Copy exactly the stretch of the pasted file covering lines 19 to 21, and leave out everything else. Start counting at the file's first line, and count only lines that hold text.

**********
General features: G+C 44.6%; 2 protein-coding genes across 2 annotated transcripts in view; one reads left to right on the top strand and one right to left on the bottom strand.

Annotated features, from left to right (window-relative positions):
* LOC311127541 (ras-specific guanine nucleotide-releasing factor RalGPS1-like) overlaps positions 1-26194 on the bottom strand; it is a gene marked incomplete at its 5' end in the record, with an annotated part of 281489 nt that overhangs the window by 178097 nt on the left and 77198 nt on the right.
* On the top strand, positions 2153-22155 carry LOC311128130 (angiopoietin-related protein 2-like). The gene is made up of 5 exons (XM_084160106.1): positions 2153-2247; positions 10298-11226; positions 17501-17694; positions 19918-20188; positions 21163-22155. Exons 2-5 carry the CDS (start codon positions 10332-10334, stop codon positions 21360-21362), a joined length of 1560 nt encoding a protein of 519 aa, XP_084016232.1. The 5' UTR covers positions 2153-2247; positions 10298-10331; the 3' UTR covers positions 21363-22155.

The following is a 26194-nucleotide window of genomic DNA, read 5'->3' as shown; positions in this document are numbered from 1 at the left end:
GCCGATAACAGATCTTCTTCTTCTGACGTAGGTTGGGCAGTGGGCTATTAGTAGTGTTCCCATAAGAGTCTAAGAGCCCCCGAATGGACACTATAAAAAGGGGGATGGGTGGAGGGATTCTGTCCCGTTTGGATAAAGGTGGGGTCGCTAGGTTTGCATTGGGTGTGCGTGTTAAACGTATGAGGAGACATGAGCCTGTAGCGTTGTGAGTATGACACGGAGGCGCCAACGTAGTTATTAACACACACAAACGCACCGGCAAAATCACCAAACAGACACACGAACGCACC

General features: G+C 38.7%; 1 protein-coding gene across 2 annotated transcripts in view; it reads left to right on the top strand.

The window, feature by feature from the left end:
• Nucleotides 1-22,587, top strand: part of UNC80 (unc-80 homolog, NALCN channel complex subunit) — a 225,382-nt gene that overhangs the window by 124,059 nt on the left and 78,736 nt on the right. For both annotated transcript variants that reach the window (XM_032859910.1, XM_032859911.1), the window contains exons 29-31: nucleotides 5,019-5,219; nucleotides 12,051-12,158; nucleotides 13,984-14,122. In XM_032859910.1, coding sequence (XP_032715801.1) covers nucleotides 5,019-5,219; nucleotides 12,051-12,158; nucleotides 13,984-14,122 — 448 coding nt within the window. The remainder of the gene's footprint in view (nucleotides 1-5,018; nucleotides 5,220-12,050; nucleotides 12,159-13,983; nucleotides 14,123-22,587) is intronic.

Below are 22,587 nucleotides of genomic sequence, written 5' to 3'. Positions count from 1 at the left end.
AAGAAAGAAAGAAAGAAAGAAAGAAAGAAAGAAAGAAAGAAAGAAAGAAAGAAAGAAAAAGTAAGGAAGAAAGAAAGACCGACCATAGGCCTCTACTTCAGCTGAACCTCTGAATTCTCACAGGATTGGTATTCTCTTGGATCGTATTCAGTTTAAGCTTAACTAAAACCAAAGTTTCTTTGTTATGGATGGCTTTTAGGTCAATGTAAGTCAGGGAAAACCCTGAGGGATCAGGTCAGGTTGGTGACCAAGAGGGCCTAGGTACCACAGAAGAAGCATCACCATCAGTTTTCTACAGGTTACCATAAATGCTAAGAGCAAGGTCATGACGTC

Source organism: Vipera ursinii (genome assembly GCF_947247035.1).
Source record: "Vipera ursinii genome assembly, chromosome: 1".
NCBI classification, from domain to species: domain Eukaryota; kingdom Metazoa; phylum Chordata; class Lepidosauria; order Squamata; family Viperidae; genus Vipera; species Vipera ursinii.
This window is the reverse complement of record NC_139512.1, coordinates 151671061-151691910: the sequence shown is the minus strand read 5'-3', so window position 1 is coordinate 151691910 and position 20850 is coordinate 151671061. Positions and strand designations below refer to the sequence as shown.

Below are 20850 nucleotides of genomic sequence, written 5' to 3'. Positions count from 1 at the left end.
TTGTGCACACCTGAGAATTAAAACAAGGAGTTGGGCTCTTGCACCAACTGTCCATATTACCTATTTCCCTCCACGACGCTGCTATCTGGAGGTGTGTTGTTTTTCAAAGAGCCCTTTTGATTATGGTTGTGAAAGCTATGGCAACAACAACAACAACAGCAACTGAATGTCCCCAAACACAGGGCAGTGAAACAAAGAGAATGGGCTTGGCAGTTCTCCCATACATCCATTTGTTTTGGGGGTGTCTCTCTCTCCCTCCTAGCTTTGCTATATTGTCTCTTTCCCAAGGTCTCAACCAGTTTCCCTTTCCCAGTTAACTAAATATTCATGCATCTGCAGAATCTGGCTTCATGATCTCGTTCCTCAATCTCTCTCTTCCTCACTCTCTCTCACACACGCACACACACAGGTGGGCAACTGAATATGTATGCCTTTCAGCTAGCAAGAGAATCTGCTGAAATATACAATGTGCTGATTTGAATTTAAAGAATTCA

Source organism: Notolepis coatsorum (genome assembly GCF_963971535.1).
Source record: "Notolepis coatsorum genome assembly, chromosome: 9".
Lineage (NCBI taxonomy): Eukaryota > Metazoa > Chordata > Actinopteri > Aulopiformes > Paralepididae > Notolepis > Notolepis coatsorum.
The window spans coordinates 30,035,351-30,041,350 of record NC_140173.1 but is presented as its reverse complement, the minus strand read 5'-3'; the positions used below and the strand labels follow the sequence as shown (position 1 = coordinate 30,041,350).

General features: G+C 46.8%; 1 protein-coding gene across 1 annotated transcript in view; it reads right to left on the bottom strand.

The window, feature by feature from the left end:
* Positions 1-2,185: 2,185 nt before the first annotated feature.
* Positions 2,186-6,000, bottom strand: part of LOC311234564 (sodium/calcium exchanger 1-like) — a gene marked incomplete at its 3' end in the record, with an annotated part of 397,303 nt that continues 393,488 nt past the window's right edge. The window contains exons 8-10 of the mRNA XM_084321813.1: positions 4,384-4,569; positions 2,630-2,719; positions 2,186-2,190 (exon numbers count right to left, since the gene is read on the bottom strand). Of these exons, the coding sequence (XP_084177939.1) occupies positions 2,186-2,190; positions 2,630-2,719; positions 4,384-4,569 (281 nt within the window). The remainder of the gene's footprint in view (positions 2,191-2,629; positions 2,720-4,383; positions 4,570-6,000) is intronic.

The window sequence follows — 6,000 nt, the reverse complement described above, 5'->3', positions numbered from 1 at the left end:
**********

Source record: "Notolepis coatsorum genome assembly, chromosome: 9".
Lineage (NCBI taxonomy): Eukaryota > Metazoa > Chordata > Actinopteri > Aulopiformes > Paralepididae > Notolepis > Notolepis coatsorum.
The window spans coordinates 30,035,351-30,041,350 of record NC_140173.1 but is presented as its reverse complement, the minus strand read 5'-3'; the positions used below and the strand labels follow the sequence as shown (position 1 = coordinate 30,041,350).